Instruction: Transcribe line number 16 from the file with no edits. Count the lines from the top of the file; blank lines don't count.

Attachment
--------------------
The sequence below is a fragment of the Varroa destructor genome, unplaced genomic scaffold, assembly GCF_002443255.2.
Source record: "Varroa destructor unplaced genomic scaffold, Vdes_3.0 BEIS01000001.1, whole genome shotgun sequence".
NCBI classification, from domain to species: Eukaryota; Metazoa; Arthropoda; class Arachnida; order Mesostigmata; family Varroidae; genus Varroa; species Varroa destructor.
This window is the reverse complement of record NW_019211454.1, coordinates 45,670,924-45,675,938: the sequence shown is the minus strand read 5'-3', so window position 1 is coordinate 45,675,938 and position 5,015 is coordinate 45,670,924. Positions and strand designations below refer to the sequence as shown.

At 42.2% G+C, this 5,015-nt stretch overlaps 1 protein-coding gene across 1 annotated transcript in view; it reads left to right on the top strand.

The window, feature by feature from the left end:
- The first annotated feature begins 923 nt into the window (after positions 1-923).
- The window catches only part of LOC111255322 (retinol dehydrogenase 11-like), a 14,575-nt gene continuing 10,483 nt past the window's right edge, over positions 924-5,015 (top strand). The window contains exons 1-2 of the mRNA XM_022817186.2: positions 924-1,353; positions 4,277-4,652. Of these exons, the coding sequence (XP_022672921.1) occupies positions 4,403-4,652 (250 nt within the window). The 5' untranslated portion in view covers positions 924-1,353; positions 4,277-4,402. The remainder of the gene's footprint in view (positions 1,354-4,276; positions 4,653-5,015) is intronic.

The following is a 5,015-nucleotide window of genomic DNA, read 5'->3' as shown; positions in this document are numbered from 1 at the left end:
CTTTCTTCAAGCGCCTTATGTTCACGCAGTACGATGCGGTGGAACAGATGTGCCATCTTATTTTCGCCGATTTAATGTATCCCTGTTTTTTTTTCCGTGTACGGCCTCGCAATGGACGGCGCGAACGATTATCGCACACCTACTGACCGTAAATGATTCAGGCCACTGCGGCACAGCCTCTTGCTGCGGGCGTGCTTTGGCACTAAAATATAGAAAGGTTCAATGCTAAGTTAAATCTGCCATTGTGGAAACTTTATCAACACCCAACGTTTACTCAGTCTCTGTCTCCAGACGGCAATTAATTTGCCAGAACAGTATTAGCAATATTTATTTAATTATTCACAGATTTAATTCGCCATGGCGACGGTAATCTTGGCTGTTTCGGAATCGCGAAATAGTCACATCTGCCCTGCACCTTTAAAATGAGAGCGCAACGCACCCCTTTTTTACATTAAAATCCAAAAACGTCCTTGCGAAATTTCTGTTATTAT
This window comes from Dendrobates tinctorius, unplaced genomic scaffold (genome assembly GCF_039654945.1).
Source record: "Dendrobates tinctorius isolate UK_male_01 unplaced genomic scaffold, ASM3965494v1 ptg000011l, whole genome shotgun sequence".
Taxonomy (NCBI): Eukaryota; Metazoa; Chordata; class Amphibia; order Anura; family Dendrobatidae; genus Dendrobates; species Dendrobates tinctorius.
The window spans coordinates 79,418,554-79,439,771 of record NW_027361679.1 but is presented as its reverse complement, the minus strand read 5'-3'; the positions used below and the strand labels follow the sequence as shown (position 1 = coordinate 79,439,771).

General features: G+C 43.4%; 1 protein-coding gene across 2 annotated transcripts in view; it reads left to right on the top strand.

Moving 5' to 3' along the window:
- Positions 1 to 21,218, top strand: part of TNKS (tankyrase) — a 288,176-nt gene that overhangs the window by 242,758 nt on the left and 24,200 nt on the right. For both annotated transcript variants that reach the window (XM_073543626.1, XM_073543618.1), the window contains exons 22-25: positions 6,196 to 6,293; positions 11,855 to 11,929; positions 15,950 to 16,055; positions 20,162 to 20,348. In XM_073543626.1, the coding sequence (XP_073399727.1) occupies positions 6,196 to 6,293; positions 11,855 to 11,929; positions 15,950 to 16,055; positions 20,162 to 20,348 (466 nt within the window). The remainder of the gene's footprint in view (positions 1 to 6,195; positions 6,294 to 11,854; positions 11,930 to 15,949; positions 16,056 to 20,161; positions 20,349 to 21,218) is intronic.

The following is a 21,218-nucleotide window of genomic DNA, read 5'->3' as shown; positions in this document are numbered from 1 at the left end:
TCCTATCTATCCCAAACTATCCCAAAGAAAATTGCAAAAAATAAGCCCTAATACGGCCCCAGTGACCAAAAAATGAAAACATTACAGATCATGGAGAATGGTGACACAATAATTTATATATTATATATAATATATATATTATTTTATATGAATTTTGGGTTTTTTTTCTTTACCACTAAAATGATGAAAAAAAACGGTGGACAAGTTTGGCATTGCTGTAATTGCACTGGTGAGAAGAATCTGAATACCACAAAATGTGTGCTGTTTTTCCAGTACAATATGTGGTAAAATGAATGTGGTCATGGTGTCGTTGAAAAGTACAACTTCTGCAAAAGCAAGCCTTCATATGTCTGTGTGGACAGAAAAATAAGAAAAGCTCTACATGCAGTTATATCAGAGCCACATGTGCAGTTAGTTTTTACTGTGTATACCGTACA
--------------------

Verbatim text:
Moving 5' to 3' along the window: